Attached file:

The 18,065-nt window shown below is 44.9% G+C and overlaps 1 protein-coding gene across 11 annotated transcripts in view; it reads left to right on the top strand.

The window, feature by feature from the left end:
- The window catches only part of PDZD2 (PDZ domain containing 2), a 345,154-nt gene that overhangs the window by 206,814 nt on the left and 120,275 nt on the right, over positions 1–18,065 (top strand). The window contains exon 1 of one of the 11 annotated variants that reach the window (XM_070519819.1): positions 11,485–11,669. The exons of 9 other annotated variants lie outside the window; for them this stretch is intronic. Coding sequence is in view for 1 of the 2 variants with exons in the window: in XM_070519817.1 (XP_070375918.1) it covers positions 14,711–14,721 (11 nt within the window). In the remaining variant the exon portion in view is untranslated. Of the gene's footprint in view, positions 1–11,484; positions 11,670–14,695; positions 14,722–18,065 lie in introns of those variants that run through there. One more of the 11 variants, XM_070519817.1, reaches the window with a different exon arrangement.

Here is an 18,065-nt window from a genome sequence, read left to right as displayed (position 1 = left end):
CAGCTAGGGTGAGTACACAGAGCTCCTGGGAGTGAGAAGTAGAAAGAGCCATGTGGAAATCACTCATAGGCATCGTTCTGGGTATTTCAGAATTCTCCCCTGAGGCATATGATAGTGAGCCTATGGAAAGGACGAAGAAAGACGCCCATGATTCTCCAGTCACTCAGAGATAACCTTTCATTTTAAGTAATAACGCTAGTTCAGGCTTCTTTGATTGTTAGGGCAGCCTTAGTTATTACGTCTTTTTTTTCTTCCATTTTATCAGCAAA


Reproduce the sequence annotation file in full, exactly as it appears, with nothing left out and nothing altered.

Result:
The 18,065-nt window shown below is 44.9% G+C and overlaps 1 protein-coding gene across 11 annotated transcripts in view; it reads left to right on the top strand.

The window, feature by feature from the left end:
- The window catches only part of PDZD2 (PDZ domain containing 2), a 345,154-nt gene that overhangs the window by 206,814 nt on the left and 120,275 nt on the right, over positions 1–18,065 (top strand). The window contains exon 1 of one of the 11 annotated variants that reach the window (XM_070519819.1): positions 11,485–11,669. The exons of 9 other annotated variants lie outside the window; for them this stretch is intronic. Coding sequence is in view for 1 of the 2 variants with exons in the window: in XM_070519817.1 (XP_070375918.1) it covers positions 14,711–14,721 (11 nt within the window). In the remaining variant the exon portion in view is untranslated. Of the gene's footprint in view, positions 1–11,484; positions 11,670–14,695; positions 14,722–18,065 lie in introns of those variants that run through there. One more of the 11 variants, XM_070519817.1, reaches the window with a different exon arrangement.

Here is an 18,065-nt window from a genome sequence, read left to right as displayed (position 1 = left end):
CAGCTAGGGTGAGTACACAGAGCTCCTGGGAGTGAGAAGTAGAAAGAGCCATGTGGAAATCACTCATAGGCATCGTTCTGGGTATTTCAGAATTCTCCCCTGAGGCATATGATAGTGAGCCTATGGAAAGGACGAAGAAAGACGCCCATGATTCTCCAGTCACTCAGAGATAACCTTTCATTTTAAGTAATAACGCTAGTTCAGGCTTCTTTGATTGTTAGGGCAGCCTTAGTTATTACGTCTTTTTTTTCTTCCATTTTATCAGCAAA